Let’s say you’re broadcasting live streaming video and you start to get negative technical feedback from your viewers. It’s freezing up. It’s buffering. It’s choppy on the screen. Fix it, please! (Or, more commonly, a less polite way to say the same thing.)
What do you do? While the fault might lie with your video streaming services or your upload speed, most likely it’s not. Check that out first, though. If your upload bandwidth isn’t at least twice your broadcast bitrate, you may indeed be causing the problem. You also need to make sure that your connection is not only fast enough, but also reliable. If your Internet connection fails you at a crucial moment in the broadcast, obviously it’s going to interrupt your video stream. Your viewers are certainly going to notice that!
In general, if all of your viewers are experiencing problems, most likely the culprit is on your end.
More commonly, though, your viewers’ problem lies on their end. You’ll know this is the case if problems arise only with some viewers rather than all of them. What you need to do in that case is help your viewers understand how to improve their own video streaming quality. For the broadcaster, in other words, this is a customer service issue.
Here are some tips you can pass on to that unhappy viewer on how to improve video streaming quality (and use yourself if you, as a viewer, run into similar problems).
Improve the Internet Connection
By far the majority of problems viewing streaming video stem from a poor Internet connection. Is your viewer using a wireless connection? Suggest switching to an Ethernet connection (wired). If the viewer is connecting at home, most likely there’s a router involved, and the router will have a port to plug in an Ethernet cable. That will almost always improve download speed.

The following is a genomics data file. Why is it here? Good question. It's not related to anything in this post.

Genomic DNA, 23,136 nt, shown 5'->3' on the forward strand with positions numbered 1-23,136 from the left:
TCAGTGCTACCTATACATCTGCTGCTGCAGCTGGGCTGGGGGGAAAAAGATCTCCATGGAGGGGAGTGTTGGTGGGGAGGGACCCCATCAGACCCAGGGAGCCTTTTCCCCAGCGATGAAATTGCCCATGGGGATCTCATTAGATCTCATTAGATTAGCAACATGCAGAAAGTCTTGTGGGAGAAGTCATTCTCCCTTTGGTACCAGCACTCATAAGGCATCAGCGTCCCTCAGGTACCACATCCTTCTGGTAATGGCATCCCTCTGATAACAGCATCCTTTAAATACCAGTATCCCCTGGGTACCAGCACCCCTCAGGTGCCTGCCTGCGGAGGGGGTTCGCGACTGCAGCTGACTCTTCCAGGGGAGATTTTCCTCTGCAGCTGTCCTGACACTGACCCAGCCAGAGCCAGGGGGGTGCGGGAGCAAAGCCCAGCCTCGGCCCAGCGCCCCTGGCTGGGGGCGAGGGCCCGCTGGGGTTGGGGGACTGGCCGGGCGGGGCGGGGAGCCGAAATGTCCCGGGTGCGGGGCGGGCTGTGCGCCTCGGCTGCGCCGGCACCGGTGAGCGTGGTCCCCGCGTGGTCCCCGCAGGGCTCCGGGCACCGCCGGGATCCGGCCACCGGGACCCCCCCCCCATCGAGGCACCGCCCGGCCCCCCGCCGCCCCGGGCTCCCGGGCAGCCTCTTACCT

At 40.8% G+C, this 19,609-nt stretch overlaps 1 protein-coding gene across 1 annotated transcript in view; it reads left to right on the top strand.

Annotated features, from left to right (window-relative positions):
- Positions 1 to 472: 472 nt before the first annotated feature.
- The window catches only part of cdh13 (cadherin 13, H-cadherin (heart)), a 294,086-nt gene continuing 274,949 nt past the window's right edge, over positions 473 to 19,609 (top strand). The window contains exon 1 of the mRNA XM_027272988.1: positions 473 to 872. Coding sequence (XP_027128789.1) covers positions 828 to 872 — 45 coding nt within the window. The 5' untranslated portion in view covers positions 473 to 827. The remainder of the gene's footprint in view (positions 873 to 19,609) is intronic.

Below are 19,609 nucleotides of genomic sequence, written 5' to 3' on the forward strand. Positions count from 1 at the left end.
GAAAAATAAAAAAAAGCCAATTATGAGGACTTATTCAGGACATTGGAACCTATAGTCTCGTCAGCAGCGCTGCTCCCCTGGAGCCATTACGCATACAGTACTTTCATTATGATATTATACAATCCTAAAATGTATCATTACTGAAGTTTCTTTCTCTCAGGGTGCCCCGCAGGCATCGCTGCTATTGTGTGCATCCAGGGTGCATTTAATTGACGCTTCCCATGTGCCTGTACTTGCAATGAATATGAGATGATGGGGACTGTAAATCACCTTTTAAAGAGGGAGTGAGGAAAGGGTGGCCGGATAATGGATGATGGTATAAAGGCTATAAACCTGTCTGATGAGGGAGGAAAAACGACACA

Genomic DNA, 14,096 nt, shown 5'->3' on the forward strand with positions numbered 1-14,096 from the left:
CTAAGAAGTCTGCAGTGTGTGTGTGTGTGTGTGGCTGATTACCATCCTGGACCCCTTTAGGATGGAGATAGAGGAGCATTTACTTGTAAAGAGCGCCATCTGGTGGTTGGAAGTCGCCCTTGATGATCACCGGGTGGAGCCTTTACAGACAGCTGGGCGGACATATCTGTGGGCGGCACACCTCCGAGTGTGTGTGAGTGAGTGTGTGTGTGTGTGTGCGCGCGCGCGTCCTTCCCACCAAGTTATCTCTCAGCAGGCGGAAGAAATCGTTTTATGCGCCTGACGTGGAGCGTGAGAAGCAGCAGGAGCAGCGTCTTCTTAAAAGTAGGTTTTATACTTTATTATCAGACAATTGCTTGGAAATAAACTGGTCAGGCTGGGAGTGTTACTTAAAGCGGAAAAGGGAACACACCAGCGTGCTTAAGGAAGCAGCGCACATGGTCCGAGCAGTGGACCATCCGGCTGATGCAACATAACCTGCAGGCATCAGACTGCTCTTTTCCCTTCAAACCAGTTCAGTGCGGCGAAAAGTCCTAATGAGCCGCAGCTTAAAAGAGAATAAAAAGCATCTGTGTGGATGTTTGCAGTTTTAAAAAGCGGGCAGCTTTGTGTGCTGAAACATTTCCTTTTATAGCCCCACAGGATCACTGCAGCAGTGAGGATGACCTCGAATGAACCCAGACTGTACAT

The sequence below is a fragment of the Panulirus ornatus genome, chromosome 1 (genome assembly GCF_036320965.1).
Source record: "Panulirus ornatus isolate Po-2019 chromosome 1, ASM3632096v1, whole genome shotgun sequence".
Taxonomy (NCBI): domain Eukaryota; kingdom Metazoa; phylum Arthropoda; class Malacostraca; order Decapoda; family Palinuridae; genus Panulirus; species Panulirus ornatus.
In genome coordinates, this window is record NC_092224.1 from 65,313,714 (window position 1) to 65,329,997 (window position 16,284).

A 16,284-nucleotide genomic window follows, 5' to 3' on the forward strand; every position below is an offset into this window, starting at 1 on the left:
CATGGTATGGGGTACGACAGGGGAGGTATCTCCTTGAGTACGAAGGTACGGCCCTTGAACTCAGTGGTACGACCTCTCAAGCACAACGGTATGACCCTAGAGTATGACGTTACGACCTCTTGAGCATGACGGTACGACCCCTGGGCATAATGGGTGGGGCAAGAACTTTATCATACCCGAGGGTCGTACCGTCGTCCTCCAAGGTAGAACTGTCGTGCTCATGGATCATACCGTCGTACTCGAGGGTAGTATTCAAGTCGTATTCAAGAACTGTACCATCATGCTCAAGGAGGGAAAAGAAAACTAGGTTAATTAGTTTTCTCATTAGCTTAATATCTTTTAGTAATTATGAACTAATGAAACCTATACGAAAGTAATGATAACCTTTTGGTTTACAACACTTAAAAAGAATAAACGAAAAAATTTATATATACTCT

Using a wired connection isn’t always feasible, though (smart phones rarely come with that capacity), so your viewer may instead need to make optimum use of the wireless link. A way to make a wireless connection work faster is to move the device closer to the router. Radio signals are governed by the inverse square law (their strength is diminished by the square of distance from the source), so moving the device twice as close to the router will make the signal four times as strong.
The third thing your viewer can do is to switch browsers. Some web browsers are better than others when it comes to download speed. Google Chrome and Mozilla Firefox have a better reputation in that regard than Microsoft browsers (Edge or Internet Explorer).
Close Other Windows and Tabs
Browsers can be opened in multiple windows and tabs, and it’s easy to forget that all those open windows and tabs use some performance capability of a computer. The processor only pretends to multi-task. In reality, it switches from one task to another rapidly, never doing more than one of them at any instant. This can make it seem like it’s doing several things at once, but that’s only because it switches very fast. The more things one is asking a computer to do at once, the slower it will do any one of them.